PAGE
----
Counting the hidden costs of energy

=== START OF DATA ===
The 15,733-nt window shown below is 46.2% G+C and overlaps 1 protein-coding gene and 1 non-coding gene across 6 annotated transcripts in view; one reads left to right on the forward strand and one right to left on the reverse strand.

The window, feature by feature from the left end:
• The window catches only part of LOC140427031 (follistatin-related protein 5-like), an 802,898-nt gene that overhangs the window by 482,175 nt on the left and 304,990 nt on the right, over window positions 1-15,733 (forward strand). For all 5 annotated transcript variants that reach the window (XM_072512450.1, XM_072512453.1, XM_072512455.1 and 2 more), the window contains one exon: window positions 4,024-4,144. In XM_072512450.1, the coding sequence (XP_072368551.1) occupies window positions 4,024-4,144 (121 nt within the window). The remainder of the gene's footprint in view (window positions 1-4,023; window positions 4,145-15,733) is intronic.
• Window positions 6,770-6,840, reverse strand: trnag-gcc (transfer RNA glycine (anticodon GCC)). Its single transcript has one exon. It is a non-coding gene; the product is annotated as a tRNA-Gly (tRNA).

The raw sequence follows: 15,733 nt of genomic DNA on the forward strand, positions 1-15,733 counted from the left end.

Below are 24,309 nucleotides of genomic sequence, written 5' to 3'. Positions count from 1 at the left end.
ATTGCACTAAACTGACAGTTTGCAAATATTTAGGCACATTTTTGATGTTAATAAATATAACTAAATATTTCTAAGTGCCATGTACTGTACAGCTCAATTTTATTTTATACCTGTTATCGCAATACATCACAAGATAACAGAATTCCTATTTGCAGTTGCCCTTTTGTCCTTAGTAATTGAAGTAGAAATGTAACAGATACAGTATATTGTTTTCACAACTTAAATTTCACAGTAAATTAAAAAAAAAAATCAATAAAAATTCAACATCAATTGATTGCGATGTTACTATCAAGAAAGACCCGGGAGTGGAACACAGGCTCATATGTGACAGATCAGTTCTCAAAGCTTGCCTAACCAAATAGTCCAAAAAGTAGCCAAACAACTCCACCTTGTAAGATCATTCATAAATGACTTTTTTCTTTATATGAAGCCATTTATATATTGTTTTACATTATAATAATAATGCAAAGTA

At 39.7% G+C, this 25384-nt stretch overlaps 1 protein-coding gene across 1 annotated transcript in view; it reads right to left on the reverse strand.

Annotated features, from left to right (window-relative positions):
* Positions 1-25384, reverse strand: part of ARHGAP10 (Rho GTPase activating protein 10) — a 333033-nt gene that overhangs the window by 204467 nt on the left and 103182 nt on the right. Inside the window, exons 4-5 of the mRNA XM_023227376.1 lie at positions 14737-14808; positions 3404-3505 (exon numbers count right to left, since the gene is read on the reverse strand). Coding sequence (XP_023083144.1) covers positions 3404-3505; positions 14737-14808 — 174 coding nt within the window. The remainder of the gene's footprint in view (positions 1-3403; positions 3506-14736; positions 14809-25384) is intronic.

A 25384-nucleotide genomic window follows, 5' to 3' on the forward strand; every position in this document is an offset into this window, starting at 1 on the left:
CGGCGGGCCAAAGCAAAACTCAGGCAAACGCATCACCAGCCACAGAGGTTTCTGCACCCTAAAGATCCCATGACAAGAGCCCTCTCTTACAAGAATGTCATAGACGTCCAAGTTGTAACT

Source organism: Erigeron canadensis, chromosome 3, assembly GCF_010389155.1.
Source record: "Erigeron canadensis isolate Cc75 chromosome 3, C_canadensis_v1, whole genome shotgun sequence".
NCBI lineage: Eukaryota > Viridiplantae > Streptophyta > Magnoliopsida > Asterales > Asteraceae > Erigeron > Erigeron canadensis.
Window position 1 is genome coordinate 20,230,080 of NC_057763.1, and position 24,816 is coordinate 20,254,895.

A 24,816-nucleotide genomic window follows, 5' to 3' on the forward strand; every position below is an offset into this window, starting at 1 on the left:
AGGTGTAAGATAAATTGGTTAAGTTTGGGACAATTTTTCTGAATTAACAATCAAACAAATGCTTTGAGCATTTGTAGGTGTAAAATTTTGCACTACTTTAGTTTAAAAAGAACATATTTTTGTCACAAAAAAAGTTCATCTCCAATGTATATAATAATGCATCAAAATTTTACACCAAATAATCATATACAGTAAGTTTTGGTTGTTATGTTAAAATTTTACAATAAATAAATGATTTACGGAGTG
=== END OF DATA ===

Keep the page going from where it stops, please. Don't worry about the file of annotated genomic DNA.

• By Prof. Barry W. Brook, University of Adelaide (Australia) • A recent Bloomberg press release got wide coverage with its claim that wind power is now cheaper than coal. But a new report from the OECD shows that when you cover the full cost to the grid, variable renewables like wind don’t add up as favourably. It is often claimed that introducing variable renewable energy resources such as solar and wind into the electricity network comes with some extra cost penalties, due to “system effects”. These system effects include intermittent electricity access, network congestion, instability, environmental impacts, and security of supply. Now a new report from the OECD titled System Effects of Low-Carbon Electricity Systems gives some hard dollar values for these additional imposts. The OECD work focuses on nuclear power, coal, gas, and renewables such as wind and solar. Their conclusion is that grid-level system costs can have significant impacts on the total cost of delivered electricity for some power-generation technologies. All generation technologies cause system effects to some degree. They are all connected to the same transmission and distribution grid structure and deliver electricity into the same market. They also exert impacts on each other, on the total load available to satisfy demand, and the stability of the grid’s frequency control. These dependencies are heightened by the fact that only small amounts of cost-efficient electricity storage are available. Any electricity generation technology can cause grid instability and price fluctuations if it goes offline unexpectedly. But a key finding of the OECD report is that renewables that are particularly variable, such as wind and solar, generate system effects that are at least an order of magnitude greater than for “dispatchable” technologies such as coal, gas, and nuclear. These renewable sources require no fuel, and so have very low operating costs ...Zum vollständigen Artikel

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